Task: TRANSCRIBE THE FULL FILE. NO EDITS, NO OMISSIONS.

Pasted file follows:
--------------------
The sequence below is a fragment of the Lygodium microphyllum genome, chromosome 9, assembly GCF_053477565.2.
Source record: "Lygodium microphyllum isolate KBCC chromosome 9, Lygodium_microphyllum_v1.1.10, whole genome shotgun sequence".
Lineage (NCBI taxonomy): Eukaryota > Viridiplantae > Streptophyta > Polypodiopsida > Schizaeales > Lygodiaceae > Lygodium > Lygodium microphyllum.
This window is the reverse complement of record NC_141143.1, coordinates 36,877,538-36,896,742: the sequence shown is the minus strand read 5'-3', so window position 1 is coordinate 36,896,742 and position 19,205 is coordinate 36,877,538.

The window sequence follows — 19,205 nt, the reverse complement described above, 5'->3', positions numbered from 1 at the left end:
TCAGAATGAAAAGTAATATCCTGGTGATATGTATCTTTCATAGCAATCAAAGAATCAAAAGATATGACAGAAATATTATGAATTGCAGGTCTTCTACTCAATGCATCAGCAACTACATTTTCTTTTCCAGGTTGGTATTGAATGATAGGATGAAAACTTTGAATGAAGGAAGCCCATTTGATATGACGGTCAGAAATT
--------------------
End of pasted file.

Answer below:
The sequence below is a fragment of the Lygodium microphyllum genome, chromosome 9, assembly GCF_053477565.2.
Source record: "Lygodium microphyllum isolate KBCC chromosome 9, Lygodium_microphyllum_v1.1.10, whole genome shotgun sequence".
Lineage (NCBI taxonomy): Eukaryota > Viridiplantae > Streptophyta > Polypodiopsida > Schizaeales > Lygodiaceae > Lygodium > Lygodium microphyllum.
This window is the reverse complement of record NC_141143.1, coordinates 36,877,538-36,896,742: the sequence shown is the minus strand read 5'-3', so window position 1 is coordinate 36,896,742 and position 19,205 is coordinate 36,877,538.

The window sequence follows — 19,205 nt, the reverse complement described above, 5'->3', positions numbered from 1 at the left end:
TCAGAATGAAAAGTAATATCCTGGTGATATGTATCTTTCATAGCAATCAAAGAATCAAAAGATATGACAGAAATATTATGAATTGCAGGTCTTCTACTCAATGCATCAGCAACTACATTTTCTTTTCCAGGTTGGTATTGAATGATAGGATGAAAACTTTGAATGAAGGAAGCCCATTTGATATGACGGTCAGAAATT